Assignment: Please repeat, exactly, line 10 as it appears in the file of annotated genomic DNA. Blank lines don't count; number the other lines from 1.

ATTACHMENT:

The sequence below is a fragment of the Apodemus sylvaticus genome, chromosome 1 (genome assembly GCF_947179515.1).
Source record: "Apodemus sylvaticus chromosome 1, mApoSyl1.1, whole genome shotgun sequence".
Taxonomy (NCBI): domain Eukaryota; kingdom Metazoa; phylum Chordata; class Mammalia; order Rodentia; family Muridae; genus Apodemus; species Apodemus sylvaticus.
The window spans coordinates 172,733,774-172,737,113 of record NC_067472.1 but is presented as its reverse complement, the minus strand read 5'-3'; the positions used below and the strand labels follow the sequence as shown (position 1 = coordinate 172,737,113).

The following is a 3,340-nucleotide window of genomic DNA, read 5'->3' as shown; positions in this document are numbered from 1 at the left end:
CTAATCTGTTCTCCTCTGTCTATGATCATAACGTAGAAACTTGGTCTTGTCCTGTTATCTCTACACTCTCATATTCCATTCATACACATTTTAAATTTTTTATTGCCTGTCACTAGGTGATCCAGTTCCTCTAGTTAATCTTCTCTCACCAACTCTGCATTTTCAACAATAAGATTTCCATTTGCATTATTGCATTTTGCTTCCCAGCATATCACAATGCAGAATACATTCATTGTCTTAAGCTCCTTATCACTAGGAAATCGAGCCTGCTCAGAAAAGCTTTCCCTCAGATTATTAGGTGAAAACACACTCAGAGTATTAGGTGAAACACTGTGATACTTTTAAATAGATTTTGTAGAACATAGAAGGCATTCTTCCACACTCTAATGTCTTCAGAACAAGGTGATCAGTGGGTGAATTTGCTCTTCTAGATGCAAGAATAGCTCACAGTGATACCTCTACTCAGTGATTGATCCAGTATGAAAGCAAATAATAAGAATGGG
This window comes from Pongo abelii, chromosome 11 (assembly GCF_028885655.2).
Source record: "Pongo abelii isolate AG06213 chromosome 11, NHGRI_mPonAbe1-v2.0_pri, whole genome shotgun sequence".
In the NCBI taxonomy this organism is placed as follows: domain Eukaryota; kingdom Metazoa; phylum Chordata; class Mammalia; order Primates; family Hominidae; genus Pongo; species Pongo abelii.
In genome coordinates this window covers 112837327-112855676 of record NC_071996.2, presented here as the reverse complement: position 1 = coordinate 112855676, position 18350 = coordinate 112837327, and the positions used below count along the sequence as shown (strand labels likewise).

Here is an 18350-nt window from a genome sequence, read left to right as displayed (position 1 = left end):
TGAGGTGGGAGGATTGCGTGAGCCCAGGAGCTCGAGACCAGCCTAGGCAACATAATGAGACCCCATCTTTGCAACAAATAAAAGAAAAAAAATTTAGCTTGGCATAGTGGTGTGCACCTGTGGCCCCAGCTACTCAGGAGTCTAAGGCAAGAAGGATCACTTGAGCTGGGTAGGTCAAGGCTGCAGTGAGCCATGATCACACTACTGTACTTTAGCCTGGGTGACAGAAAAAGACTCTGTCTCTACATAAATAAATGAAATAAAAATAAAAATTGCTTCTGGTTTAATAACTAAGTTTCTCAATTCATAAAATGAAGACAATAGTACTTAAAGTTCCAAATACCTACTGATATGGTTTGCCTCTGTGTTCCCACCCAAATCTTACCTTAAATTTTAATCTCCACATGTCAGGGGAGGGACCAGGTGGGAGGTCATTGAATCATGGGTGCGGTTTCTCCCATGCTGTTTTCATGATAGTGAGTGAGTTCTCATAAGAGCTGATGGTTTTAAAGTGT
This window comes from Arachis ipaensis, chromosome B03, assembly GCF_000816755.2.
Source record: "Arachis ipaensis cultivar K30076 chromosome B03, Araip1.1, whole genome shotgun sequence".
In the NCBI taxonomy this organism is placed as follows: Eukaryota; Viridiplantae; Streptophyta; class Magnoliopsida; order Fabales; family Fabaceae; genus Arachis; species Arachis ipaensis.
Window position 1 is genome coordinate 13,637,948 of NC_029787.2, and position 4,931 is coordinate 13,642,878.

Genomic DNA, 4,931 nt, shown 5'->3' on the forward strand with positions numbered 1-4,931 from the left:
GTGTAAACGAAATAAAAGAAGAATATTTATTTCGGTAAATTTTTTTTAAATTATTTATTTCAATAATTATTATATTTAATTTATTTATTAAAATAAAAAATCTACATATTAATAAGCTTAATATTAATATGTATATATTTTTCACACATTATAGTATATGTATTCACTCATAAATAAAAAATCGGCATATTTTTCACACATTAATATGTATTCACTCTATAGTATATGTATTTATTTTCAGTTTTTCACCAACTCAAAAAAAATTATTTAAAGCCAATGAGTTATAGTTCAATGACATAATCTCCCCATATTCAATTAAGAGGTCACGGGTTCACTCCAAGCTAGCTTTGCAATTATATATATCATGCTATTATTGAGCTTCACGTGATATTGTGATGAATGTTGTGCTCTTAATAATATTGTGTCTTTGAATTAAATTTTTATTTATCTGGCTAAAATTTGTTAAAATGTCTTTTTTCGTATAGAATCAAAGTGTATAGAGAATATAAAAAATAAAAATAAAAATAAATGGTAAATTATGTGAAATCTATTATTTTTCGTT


In genome coordinates this window covers 112837327-112855676 of record NC_071996.2, presented here as the reverse complement: position 1 = coordinate 112855676, position 18350 = coordinate 112837327, and the positions used below count along the sequence as shown (strand labels likewise).